I had defined myself as a runner for about three years before I got pregnant with our daughter, Alice. I ran throughout my pregnancy and had full intentions of staying active after Alice was born – and I did. But it wasn’t without a struggle, though.
Kids, as great as they are, always make things just a tad more difficult. So if you’re planning on having kids, have just had a kid, or are expecting one soon, here’s my advice on how to keep on running, even when you’ve got a new little one.
1. After you give birth, give yourself a break.
If you’re about to have your first child, let me tell you something that no one told me: that first month is going to be the worst month of your life. And it’s okay. There’s going to be at least one time that you’re on the floor, bawling your eyes out, and you won’t be sure why. That’s okay. The endless days and nights will end. That child one day will sleep through the night.
And since you’re going through such a traumatic experience, take a break! Give yourself a bit of time to adjust to this beautiful new baby who has graced your life. I ran two miles exactly two weeks after Alice was born – and it was wonderful. I felt like myself again. I took it very easy after a full seven hours of sleep (my husband had kept watch for me the night before), and I didn’t run again for two more weeks. Babies are life changing; it’s okay to adjust before you start a running routine again.
2. Get an awesome jogging stroller.
For my birthday before Alice was born, my parents bought me a BOB jogging stroller. I love it. I have the Revolution SE, and Alice has accompanied me on many road runs (and even a race!) in it. We have gone for several trail walks as well. It’s easy to operate, easy to set up, and easy to store. If you’re pregnant now, go ahead and start saving for a BOB, especially if you want to run or walk for exercise after the baby comes. It’s worth it.
3. If you have the room in your home, get a treadmill.
I need to add this caveat, though – don’t buy a new one. There’s no point. I’ve had two treadmills since I started running, one that was given to me by someone who had no room for it and one that I purchased for $250 from someone on a Facebook group. That treadmill was basically brand new. Before Alice learned to crawl, I would set her on her play mat beside the treadmill while I ran…which is probably why she loves to run in place on the treadmill now.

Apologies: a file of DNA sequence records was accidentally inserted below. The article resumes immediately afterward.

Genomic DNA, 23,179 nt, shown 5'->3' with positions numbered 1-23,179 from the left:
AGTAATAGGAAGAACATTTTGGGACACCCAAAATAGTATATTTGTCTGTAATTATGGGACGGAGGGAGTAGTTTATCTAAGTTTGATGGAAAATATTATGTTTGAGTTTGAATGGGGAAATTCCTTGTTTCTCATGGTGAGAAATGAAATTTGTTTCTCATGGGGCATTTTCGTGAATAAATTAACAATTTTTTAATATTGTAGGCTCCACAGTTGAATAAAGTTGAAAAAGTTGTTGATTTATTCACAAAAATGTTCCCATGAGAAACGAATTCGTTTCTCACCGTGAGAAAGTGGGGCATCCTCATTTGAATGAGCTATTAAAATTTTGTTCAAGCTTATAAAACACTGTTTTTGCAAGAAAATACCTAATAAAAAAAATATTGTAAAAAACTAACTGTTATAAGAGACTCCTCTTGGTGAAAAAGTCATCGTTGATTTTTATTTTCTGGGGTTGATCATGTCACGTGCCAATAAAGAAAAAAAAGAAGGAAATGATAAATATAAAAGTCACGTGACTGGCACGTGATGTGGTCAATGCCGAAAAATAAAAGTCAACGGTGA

4. Be flexible.
It will take some time to find your routine again – and when I say “some time,” I’m talking months. It took me six months to adjust to the little human who calls me “Mommy,” and it took me a couple more months to adjust to a new running schedule. I tried running during my lunch break. I tried running at night. I settled on running in the mornings.
I used to think that I could just take 30 minutes to run after work like I did before Alice was born. But that’s hard. She goes to bed around 7:30 p.m., so if I get home at 5:30 p.m. (best case scenario) and then shower, I only get about 90 minutes with her in the evenings. That’s just not enough time. So I choose to wake up at 5 a.m. to run and shower before she wakes up. I’m not a big fan of waking up that early, but my running mantra is, “At 6 a.m., you can have coffee.”
5. Don’t give up!
I have a joke about how I used to have this ideal vision of how my life would go when Alice was born – this ideal vision was, of course, conceived before Alice was born. I have had to change and then re-change so many parts of my exercise schedule to accommodate her – when I run, how long I run, where I run. Everything is different, but I am a stronger and faster runner now than I was before I was pregnant.
Some of these ideas may work for you, and some may not – and I’m sure you have ideas to share, too (please do!). Every mama has to learn what works for her and what doesn’t work for her. Just make sure to find something that works for you.